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VA Research Prompts Changes to Angiograms for All Patients at Risk for Kidney Injury


November 16, 2017

Pittsburgh , PA — Research presented to members of the American Heart Association Sunday by VA Pittsburgh Healthcare System nephrologist Steven Weisbord, M.D., will change the way doctors perform angiograms for patients at risk for kidney injury.

The study, which was led by Weisbord and included nearly 5,000 patients, was published in the New England Journal of Medicine after the presentation to international AHA members in Anaheim, California.

“The findings have implications every time someone with kidney disease in any hospital in the U.S. or worldwide undergoes angiograms,” said Weisbord. “That’s a substantial number of people and includes those with diabetes and chronic kidney disease.”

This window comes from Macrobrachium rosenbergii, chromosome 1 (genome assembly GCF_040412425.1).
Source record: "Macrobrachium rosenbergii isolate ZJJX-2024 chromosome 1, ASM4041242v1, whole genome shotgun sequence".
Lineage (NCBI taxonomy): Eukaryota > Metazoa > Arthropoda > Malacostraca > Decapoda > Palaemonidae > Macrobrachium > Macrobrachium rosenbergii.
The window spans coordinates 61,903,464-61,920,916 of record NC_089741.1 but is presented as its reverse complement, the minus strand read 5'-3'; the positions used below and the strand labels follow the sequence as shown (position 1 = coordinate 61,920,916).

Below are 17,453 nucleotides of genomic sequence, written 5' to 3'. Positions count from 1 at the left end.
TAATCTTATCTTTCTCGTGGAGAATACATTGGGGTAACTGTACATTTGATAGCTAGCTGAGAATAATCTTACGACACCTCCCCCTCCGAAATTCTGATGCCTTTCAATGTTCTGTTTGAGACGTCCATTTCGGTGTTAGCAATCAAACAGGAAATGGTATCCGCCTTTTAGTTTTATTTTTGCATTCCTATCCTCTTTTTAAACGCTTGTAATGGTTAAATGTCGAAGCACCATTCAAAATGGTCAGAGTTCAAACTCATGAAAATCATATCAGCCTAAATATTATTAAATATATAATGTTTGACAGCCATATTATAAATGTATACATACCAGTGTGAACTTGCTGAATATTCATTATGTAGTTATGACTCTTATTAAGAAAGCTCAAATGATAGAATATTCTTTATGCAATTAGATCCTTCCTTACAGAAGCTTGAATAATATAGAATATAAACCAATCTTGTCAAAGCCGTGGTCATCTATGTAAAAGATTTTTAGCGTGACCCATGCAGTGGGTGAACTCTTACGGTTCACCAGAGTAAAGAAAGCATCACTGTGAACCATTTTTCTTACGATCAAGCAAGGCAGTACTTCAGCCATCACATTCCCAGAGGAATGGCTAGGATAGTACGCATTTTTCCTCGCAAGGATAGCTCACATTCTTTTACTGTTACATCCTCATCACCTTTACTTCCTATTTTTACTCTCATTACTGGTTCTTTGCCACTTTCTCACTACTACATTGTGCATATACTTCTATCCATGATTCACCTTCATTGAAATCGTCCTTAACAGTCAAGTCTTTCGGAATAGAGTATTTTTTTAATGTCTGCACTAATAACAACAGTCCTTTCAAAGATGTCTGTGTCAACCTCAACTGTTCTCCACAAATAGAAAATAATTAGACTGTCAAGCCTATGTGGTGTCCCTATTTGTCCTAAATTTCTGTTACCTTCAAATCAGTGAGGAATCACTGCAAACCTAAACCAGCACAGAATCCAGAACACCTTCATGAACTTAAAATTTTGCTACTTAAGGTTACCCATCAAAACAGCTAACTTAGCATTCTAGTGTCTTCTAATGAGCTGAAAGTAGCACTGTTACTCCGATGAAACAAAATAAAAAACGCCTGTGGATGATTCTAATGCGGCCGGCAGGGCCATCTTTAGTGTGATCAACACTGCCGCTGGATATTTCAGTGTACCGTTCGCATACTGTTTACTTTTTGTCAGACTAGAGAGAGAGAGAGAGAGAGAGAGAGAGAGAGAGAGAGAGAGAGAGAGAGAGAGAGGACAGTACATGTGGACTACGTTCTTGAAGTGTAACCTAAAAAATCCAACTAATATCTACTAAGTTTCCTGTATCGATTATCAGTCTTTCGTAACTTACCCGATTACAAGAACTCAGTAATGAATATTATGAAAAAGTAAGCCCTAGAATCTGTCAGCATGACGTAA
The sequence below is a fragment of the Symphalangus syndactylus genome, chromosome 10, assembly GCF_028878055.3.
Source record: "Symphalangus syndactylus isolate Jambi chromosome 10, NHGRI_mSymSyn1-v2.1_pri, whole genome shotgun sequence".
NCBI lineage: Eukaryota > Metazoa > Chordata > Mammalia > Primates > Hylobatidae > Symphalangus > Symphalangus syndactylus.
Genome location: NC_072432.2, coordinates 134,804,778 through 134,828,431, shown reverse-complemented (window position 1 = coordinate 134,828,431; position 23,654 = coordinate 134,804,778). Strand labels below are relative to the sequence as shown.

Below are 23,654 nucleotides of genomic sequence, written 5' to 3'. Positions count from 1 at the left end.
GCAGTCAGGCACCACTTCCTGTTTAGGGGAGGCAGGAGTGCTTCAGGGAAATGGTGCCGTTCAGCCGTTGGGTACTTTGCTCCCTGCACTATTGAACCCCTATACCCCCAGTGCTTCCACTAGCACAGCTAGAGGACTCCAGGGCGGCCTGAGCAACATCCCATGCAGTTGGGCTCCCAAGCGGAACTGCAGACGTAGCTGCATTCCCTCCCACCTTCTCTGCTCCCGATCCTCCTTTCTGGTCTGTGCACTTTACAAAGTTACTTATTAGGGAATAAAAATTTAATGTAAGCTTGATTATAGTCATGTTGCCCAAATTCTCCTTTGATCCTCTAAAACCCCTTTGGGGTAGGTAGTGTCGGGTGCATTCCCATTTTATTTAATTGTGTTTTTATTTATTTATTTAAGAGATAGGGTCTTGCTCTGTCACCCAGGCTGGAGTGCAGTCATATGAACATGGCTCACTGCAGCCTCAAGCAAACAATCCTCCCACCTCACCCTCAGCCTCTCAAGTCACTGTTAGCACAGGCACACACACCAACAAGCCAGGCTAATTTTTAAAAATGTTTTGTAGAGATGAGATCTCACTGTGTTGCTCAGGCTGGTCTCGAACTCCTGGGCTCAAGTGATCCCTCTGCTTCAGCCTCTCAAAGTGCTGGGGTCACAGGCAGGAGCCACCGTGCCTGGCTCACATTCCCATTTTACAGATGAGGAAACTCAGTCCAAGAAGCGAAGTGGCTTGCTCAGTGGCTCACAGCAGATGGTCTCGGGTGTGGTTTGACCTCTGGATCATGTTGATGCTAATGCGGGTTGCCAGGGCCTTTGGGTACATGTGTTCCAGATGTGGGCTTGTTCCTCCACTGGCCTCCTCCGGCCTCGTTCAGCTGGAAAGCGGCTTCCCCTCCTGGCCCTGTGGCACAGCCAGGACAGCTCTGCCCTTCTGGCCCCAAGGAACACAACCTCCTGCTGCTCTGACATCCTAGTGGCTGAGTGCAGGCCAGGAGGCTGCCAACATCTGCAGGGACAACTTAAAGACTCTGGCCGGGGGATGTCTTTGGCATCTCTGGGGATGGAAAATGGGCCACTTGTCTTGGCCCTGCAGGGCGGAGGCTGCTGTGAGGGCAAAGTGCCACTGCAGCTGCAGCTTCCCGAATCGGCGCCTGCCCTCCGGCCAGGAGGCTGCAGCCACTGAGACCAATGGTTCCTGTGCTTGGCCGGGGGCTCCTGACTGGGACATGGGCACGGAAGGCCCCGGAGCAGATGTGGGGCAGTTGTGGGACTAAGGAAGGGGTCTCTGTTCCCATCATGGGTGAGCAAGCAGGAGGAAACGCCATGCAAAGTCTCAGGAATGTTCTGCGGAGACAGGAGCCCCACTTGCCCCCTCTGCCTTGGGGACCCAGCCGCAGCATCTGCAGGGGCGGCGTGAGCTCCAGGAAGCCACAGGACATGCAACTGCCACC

The research compared two different types of intravenous fluids and evaluated an anti-oxidant, Nacetylcysteine, that are commonly used during the angiograms. It was believed that intravenous fluid made up of sodium bicarbonate and N-acetylcysteine helped to prevent contrast-associated kidney injury for those at risk. As it turned out, these treatments were not better than simply using intravenous saline (salt solution).

“Saline solution alone should be the standard of care for the procedure,” said Weisbord.

“Dozens of research trials over the years have looked at the interventions studied in this research,” Weisbord said, “But there were never enough patients to draw definitive conclusions for the interventions being used in clinical practice,” Weisbord said.

“VA provided the infrastructure to construct this large-scale clinical trial. This research will provide an evidence basis and define the appropriate care that is delivered to millions of patients in the U.S. and worldwide.”

Angiography is an imaging technique that uses a contrast solution containing iodine to illuminate blood vessels and organs so providers can see if there are abnormalities or injuries. The research was funded under the VA Cooperative Studies Program and the National Health and Medical Research Council of Australia. Patients were drawn from 35 U.S.-based VA hospitals and from 17 hospitals in Australia, New Zealand and Malaysia.

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